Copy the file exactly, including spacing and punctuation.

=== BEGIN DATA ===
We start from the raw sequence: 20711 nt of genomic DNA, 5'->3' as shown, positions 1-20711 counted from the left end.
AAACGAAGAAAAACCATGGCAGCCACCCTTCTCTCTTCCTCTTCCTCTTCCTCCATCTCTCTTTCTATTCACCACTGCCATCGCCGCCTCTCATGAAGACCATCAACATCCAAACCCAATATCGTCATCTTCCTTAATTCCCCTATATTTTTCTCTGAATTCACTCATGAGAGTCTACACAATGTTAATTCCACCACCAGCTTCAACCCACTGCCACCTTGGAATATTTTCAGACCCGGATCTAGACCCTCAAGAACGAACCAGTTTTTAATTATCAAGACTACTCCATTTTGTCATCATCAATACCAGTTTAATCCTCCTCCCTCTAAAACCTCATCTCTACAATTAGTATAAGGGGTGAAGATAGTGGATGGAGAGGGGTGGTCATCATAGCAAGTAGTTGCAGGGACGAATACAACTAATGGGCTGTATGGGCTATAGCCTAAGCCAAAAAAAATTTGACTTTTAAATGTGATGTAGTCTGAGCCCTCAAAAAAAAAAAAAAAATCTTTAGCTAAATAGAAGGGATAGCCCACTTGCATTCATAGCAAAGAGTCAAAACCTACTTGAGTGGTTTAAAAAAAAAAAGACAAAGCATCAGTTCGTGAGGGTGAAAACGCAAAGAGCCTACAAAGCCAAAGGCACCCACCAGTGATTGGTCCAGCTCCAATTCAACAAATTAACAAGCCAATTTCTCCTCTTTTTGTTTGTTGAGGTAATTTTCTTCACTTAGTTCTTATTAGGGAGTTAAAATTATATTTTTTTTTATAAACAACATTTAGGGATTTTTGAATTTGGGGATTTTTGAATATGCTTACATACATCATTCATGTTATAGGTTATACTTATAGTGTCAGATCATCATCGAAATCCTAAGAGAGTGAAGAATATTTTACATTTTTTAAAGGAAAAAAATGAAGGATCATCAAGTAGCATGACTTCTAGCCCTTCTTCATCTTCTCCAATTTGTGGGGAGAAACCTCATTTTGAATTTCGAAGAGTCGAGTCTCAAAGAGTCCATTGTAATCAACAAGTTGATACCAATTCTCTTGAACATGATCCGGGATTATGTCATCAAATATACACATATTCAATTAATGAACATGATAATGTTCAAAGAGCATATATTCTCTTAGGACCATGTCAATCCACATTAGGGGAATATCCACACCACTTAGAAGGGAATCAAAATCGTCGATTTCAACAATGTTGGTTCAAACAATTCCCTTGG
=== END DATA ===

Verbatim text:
We start from the raw sequence: 20711 nt of genomic DNA, 5'->3' as shown, positions 1-20711 counted from the left end.
AAACGAAGAAAAACCATGGCAGCCACCCTTCTCTCTTCCTCTTCCTCTTCCTCCATCTCTCTTTCTATTCACCACTGCCATCGCCGCCTCTCATGAAGACCATCAACATCCAAACCCAATATCGTCATCTTCCTTAATTCCCCTATATTTTTCTCTGAATTCACTCATGAGAGTCTACACAATGTTAATTCCACCACCAGCTTCAACCCACTGCCACCTTGGAATATTTTCAGACCCGGATCTAGACCCTCAAGAACGAACCAGTTTTTAATTATCAAGACTACTCCATTTTGTCATCATCAATACCAGTTTAATCCTCCTCCCTCTAAAACCTCATCTCTACAATTAGTATAAGGGGTGAAGATAGTGGATGGAGAGGGGTGGTCATCATAGCAAGTAGTTGCAGGGACGAATACAACTAATGGGCTGTATGGGCTATAGCCTAAGCCAAAAAAAATTTGACTTTTAAATGTGATGTAGTCTGAGCCCTCAAAAAAAAAAAAAAAATCTTTAGCTAAATAGAAGGGATAGCCCACTTGCATTCATAGCAAAGAGTCAAAACCTACTTGAGTGGTTTAAAAAAAAAAAGACAAAGCATCAGTTCGTGAGGGTGAAAACGCAAAGAGCCTACAAAGCCAAAGGCACCCACCAGTGATTGGTCCAGCTCCAATTCAACAAATTAACAAGCCAATTTCTCCTCTTTTTGTTTGTTGAGGTAATTTTCTTCACTTAGTTCTTATTAGGGAGTTAAAATTATATTTTTTTTTATAAACAACATTTAGGGATTTTTGAATTTGGGGATTTTTGAATATGCTTACATACATCATTCATGTTATAGGTTATACTTATAGTGTCAGATCATCATCGAAATCCTAAGAGAGTGAAGAATATTTTACATTTTTTAAAGGAAAAAAATGAAGGATCATCAAGTAGCATGACTTCTAGCCCTTCTTCATCTTCTCCAATTTGTGGGGAGAAACCTCATTTTGAATTTCGAAGAGTCGAGTCTCAAAGAGTCCATTGTAATCAACAAGTTGATACCAATTCTCTTGAACATGATCCGGGATTATGTCATCAAATATACACATATTCAATTAATGAACATGATAATGTTCAAAGAGCATATATTCTCTTAGGACCATGTCAATCCACATTAGGGGAATATCCACACCACTTAGAAGGGAATCAAAATCGTCGATTTCAACAATGTTGGTTCAAACAATTCCCTTGG